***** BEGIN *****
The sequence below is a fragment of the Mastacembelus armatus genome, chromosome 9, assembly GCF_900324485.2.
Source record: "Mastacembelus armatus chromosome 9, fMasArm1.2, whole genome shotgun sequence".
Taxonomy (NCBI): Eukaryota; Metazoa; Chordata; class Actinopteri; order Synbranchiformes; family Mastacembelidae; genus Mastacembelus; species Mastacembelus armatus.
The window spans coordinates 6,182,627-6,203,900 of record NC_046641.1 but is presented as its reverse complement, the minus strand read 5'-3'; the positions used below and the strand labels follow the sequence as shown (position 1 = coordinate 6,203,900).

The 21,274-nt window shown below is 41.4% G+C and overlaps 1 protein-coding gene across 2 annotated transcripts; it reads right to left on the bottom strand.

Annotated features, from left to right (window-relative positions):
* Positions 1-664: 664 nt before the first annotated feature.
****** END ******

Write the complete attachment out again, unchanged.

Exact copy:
The sequence below is a fragment of the Mastacembelus armatus genome, chromosome 9, assembly GCF_900324485.2.
Source record: "Mastacembelus armatus chromosome 9, fMasArm1.2, whole genome shotgun sequence".
Taxonomy (NCBI): Eukaryota; Metazoa; Chordata; class Actinopteri; order Synbranchiformes; family Mastacembelidae; genus Mastacembelus; species Mastacembelus armatus.
The window spans coordinates 6,182,627-6,203,900 of record NC_046641.1 but is presented as its reverse complement, the minus strand read 5'-3'; the positions used below and the strand labels follow the sequence as shown (position 1 = coordinate 6,203,900).

The 21,274-nt window shown below is 41.4% G+C and overlaps 1 protein-coding gene across 2 annotated transcripts; it reads right to left on the bottom strand.

Annotated features, from left to right (window-relative positions):
* Positions 1-664: 664 nt before the first annotated feature.